Paul Edoh's Class Breakers artist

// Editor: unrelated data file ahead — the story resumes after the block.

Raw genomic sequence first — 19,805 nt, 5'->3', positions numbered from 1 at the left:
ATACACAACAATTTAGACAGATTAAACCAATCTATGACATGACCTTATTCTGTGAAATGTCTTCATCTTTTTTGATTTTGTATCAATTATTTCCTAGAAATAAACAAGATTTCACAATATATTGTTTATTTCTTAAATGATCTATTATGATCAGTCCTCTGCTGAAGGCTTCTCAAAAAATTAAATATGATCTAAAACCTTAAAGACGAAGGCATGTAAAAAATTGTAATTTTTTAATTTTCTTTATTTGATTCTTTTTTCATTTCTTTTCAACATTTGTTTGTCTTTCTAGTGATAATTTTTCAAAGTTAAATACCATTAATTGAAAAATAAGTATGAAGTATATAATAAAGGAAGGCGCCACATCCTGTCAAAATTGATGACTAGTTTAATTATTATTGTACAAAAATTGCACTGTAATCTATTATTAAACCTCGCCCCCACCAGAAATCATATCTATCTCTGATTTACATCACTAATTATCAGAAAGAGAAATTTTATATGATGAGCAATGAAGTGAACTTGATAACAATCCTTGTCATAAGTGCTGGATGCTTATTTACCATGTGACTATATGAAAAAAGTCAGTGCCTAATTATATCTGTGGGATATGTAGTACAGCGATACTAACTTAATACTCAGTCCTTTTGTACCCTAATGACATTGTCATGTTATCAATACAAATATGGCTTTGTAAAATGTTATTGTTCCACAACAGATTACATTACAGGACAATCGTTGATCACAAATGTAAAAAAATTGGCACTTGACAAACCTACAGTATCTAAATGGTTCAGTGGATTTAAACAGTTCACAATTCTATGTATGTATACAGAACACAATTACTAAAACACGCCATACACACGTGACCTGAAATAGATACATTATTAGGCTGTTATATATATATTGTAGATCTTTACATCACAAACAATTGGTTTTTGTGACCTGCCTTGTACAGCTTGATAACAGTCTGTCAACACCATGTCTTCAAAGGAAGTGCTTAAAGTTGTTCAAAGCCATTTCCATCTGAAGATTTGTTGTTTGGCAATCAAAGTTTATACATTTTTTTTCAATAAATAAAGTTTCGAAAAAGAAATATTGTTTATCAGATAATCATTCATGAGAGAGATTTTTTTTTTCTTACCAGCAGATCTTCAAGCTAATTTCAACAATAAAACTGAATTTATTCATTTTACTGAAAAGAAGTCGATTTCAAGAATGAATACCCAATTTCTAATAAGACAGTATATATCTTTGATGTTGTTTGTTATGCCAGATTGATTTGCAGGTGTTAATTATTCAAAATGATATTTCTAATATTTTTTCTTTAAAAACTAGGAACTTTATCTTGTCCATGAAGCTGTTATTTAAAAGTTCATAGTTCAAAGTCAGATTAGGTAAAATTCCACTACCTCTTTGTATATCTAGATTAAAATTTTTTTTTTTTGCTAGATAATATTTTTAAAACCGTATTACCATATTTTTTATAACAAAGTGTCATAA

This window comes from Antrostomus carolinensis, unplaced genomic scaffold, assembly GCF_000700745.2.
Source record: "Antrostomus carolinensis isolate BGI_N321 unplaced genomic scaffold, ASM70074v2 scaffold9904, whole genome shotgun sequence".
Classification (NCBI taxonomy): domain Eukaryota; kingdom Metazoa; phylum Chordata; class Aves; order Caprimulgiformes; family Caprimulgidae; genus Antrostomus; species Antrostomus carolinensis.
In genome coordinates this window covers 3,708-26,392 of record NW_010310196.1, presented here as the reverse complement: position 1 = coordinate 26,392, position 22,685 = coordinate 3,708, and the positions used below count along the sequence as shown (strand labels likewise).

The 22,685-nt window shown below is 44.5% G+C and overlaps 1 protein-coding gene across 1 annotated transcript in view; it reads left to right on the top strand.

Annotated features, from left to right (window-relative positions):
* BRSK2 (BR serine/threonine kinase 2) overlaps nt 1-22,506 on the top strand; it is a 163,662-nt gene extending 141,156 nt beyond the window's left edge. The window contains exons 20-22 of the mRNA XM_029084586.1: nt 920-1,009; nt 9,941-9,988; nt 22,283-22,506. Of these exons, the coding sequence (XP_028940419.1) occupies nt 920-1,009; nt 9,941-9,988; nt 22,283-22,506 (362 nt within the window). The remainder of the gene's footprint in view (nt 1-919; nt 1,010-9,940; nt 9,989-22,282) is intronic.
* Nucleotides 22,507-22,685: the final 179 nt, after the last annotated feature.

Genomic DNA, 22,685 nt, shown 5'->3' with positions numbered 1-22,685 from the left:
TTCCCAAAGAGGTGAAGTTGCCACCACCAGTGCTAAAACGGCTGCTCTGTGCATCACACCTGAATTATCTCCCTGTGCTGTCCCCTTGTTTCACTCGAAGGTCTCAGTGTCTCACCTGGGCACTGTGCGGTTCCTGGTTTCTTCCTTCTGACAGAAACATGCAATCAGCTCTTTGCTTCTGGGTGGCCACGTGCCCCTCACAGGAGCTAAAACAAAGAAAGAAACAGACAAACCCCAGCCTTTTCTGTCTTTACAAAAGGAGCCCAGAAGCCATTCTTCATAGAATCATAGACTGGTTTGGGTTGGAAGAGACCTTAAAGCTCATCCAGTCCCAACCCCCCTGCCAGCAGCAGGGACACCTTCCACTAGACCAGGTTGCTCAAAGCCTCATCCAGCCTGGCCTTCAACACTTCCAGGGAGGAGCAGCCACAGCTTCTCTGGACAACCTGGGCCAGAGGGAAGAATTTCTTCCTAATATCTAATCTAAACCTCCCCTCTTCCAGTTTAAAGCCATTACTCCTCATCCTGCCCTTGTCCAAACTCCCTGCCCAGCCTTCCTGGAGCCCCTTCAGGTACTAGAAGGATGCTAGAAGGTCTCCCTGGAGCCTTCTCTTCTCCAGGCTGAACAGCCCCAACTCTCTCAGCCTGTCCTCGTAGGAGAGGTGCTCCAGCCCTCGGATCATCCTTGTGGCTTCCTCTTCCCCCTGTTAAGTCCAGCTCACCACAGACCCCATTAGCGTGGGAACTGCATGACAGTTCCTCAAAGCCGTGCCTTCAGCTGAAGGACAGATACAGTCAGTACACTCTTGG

Paul Edoh's Class Breakers Paul Chukuwma Edoh (1939 - 1996) moved to Europe from the short-lived West African break away republic Biafra, in the eastern regions of Nigeria, during the early 1960s. The road led to swinging London. Club Afrique on Wardour Street, was a place where Nigerian musicians meet for jazz sessions on Sunday afternoons. Here Paul met several like-minded and he started playing congas with the band African Messengers who also included outstanding musicians like Peter King, saxophonist Humphrey Okoh, trumpetist Mike Falana, bassist David 'Happy' Williams and drummer James Menin. The African Messengers mixed jazz with African highlife and toured all over Europe, even winning the World International Jazz Contest in Switzerland in 1964. They were considered the most prominent band in their genre and one can now hear their in 1964 single release; 'Highlife Piccadilly', on the compilation 'London Is The Place For Me. In London, Paul met Birgitta from Sweden and followed her home in 1969 so that they could get married. They settled in Linköping and Paul soon started playing with a local dance band. The young 18-year-old Linköping musician Wilhard Lang, who had been playing for a while with his one year younger childhood friend, the talented guitarist Arne Johansson, was very eager to get together a real band. Wilhard soon learned that the great drummer Paul Edoh had moved in and became determined to save him from the lame dance band so that they could start a real progressive band. Wilhard went to see the dance band one evening and spoke to Paul. He was even invited to come and hang in Paul's home after the show and they chatted and listened to some great records, including Tony Williams Lifetime. Wilhard suggested that they start playing together and Paul said he would like to come by and check them out.. Some days later he did and after listening for a while Paul exclaimed; - Well, I'll quit that fucking dance band and we'll start a trio. Soon they started jamming and composing their own songs . Many times this began with Paul singing the rhythm and the others followed. After awhile, they realized that it would be good to expand the setting with an organist and Arne brought along his friend Lars-Göran Gustavsson. Lars-Görna had previously been a guitarist but had now really gotten in to keyboards and acquired a Hammond L-100 organ with a Leslie cabinet. With the band now complete, they started gigging . Paul Edo’s Classbreakers mostly played Linköping, Norrköping, Tranås and also at a bigger festival in Umeå. They travelled around in their Ford Mustang with a specially adapted trailer, with the band logo, that carried their instruments and their massive backline of all Marshall amps and cabinets. But this was around the same time as the first discotheque wave swept across Sweden, when performing live bands was mostly exchanged by DJs. This dramatically reduced the work for artists like Classbreakers and they experienced how many other bands simply folded. But the Classbreakers had a firm foot in Linköping's elite clubs; Maxim and Moby Dick, where they and the other heavy local bands; Mendoza and Madison Drive, had regular bookings. The Classbreakers, however, was clearly the most unique band that performed exclusively self-penned material and with a strong African influence. With the gigs in place wouldn’t it be good to step things up a bit by maybe getting a record out. Paul had come into contact with Nils-Bertil Andersson from Överum who ran his own music studio, the Nila Studio, from a small cellar basement The studio equipment included something as unusual as a vinyl gramophone disc cutting machine that Nils-Bertil incredibly enough had built himself. He talks about it in interviews in some local magazines from the time. Nils-Bertil attests to that a commercially produced disc cutting machine would surely costs up to half a million Swedish Krona, which was an incredibly large amount, to purchase and so the only thing left was to build one himself. One early autumn morning in 1970, they loaded up their Ford Mustang headed for the Nila-studio on route to a gig in Norrköping later in the evening. The plan was to record two of their songs. The band set up all their equipment in a semicircle in the studio and started playing their two well-rehearsed songs. They figured that they could quickly record both songs on the first take. Of course the Classbreakers nailed it but unfortunately the Nila studio wasn’t up to par. What was thought to be a quick job turned out to be very time consuming, as there were many unexpected technical problems in the studio. After each perfect take by the band they were forced to replay it over and over as there were constant errors with the recording equipment. This was very frustrating for the guys in the band and not only were they growing tired of the whole thing, they were also starting to run late for their show in Norrköping. This stressed them out even more and in the end they simply decided that it did not work . In a last desperate effort Paul added an overdub with congas after which they speedily took of to the discotheque Översten in Norrköping without even listening to a playback of the recording. The songs they reordered were group compositions where the basis came from Paul singing the rhythm. 'Africa Speaks - Sweden Answers' is based on a local traditional African melody from the region where Paul grew up. The year after Paul and the others in the band got a shock when they heard Osibisa's debut album, that included a song called 'Ayiko Bia', which featured the same basic melody. It seems both bands had gotten inspiration from the same traditional African melody. But the band had gotten and even bigger shock back in 1970 when they finally got to hear the mix-down of their recordings. It didn’t sound at all like the band did live. The sound was thin and the version that was recorded was one where the band had already gotten fed up with the technical difficulties in the studio and more or less given up. Even more surprisingly the music was on an actual vinyl single that Paul had gotten from the studio. This was of course because the Nila-studio had its own record cutting machine so that they were able to produce the discs directly themselves Even though there was interest from a record label in Denmark, they all agreed that the recording was so bad, and contained really poorly performed takes, that it was definitely not to be released. The remaining copies of the white-label test press single remained in the small basement cellar studio in Överum. Eventually that single became the rarest and most sought after vinyl singe of the first Swedish psychedelic era only whispered about by the most in the know record collectors. That I now release the recordings, sourced from the original master-tape, despite their shortcomings, is of course because they contain some fantastic and original music. This recording is a unique document from an alternative underground music movement in Sweden. In 1971, the Classbreakers entered a pop band contest in Motala where the jury consisted of the members from the most famous Swedish pop band at the time; Hep Stars. Unfortunately the Classbreakers didn’t win but were definitely considered the most interesting of the bands, as described in an article by Gunnar Bengtsson in the local newspaper Östgötakorrespondenten 1971; "Paul Edoh Classbreakers – a band from Linköping with their own sound. Paul Edoh Classbreakers has an ordinary setting; guitar, organ, bass and drums. But the band belongs to the few local pop orchestras that has it’s own sound and succeeds in producing certain innovations within the framework of their knowledge. The band has been playing together for almost eight months. During this time they have managed to develop a relatively unique style, thanks to Paul Edoh himself. Through his knowledge of African folk music he has had the opportunity incorporate these themes in his music. These themes has then been reworked to suit the pop music. Paul Edoh is allegedly somewhere between 17 and 27 years old and plays the drums. He has previously played rhythm instruments in other orchestras, preferably the congas. The guitarist in Paul Edoh Classbreakers is Arne Johansson who is 18 years old. He has played the guitar for six years and his role model is Jimi Hendrix. Arne was one of the contributing reasons to the band's good position in the pop competition, he was named by the jury as "one of the few musicians who uses the inside of the head when he plays". On bass and vocals we have Wilhard Lang and the organ is handled by Lars Göran Gustavsson. " The gigs at the local discotheques continued, but the guys in the band wished for something bigger would happen. They then came up with the idea that they should all try to move to London. There they would start working with Paul's old musician friend; Humphrey Okoh, who now played with the well-known American vocal group Johnny Johnsson and the Bandwagon, and also his own band Niger. The idea was that Paul, who previously lived in London, and who they thought still held a residence permit in England, should travel their first and arrange things together with Humphrey. Then, Arne and Wilhard would follow so that they could start rehearsing and then go on a tour in Germany that was already being planned. Paul brought his drums and hopped on the boat to England, but once he embarked he immediately got in problems with the customs. It was suspected that he would work as a musician, which of course was the case but nothing that was permitted without a work permit. Since Paul had gotten married in Sweden and become a Swedish citizen this was not the case and he had to return back on the next boat. This was the last straw for the guys and they felt they were loosing the spark. The band finally disbanded completely when Paul, and a little later also Wilhard, moved to Stockholm to seek fame and fortune in the big city. Arne, on the other hand, had had enough of the music industry and started working as a truck driver. He only came to pick up the guitar again much later after retiring. Paul and Wilhard started playing with the Nigerian saxophonist and composer Chris Dele Okonkwo in Stockholm. They appeared on Lennart Swahn's TV show ‘Immigration Music’ on national TV. The band also played at one of the bigger venues in town, the amusement park Gröna Lund, on the national holiday May 1 dressed in African clothing The only problem was that this was an unusually cold May day and the stage was actually covered with ice. Later Paul and Wilhard formed the band Sababas and made some sporadic gigs where they continued evolving the sound which they first had started with Paul Edoh's Classbreakers.